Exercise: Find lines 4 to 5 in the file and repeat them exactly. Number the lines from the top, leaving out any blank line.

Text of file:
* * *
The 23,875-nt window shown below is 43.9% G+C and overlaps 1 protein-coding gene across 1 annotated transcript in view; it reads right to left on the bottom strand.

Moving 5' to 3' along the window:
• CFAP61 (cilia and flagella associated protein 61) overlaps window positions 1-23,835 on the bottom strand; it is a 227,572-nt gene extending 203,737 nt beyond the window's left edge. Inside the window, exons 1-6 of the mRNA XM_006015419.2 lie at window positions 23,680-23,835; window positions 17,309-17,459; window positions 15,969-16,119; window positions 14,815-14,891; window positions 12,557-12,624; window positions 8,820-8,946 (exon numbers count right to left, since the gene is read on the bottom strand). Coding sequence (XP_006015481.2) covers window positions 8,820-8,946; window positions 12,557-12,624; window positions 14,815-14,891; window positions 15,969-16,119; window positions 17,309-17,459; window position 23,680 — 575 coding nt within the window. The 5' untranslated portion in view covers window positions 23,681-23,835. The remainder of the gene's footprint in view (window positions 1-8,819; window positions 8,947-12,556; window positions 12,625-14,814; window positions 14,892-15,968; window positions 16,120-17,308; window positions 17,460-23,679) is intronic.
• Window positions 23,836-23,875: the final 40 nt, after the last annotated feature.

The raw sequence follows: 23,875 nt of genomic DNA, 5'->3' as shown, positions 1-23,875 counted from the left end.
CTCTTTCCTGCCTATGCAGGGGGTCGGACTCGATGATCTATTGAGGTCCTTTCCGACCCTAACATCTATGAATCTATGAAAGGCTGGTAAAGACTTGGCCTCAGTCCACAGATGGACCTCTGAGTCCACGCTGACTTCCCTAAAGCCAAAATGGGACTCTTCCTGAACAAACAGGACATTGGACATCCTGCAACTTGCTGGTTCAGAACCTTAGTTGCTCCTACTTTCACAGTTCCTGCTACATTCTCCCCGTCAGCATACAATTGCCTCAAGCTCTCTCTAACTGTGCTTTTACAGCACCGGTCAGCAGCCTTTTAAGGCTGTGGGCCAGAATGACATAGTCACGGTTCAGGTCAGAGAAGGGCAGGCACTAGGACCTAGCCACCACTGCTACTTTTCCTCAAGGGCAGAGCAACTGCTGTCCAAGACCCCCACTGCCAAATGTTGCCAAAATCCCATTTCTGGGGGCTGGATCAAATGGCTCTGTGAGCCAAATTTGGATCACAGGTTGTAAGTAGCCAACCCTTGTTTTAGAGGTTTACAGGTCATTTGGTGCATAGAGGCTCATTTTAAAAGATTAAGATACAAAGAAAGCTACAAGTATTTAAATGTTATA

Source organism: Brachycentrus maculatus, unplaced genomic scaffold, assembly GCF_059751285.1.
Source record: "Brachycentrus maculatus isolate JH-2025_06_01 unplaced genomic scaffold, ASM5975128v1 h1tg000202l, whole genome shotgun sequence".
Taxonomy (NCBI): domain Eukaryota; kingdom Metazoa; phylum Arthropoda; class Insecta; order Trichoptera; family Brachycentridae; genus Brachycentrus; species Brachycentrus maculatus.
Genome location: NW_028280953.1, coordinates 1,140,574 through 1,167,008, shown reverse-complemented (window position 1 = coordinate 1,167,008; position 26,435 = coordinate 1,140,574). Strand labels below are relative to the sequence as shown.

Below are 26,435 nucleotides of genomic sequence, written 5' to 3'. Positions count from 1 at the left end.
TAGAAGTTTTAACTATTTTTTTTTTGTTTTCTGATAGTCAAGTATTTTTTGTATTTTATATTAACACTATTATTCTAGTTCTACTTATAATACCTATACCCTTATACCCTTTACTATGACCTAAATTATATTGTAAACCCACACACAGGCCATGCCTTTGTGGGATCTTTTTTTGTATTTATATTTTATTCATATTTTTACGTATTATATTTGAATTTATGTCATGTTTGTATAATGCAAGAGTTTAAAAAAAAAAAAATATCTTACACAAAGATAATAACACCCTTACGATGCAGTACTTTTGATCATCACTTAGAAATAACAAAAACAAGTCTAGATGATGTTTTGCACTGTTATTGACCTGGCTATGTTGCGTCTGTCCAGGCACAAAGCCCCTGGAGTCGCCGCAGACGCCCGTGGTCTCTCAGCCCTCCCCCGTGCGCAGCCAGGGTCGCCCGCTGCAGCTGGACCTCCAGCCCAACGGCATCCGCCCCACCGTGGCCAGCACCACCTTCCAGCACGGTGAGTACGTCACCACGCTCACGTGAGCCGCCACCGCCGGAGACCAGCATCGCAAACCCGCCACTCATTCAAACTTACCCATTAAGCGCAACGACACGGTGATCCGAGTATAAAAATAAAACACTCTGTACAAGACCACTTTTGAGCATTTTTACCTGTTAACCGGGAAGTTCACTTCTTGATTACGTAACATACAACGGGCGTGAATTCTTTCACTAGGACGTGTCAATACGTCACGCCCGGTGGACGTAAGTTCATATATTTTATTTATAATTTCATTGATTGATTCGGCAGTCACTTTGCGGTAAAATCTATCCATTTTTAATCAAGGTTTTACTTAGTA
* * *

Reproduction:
• Window positions 23,836-23,875: the final 40 nt, after the last annotated feature.

The raw sequence follows: 23,875 nt of genomic DNA, 5'->3' as shown, positions 1-23,875 counted from the left end.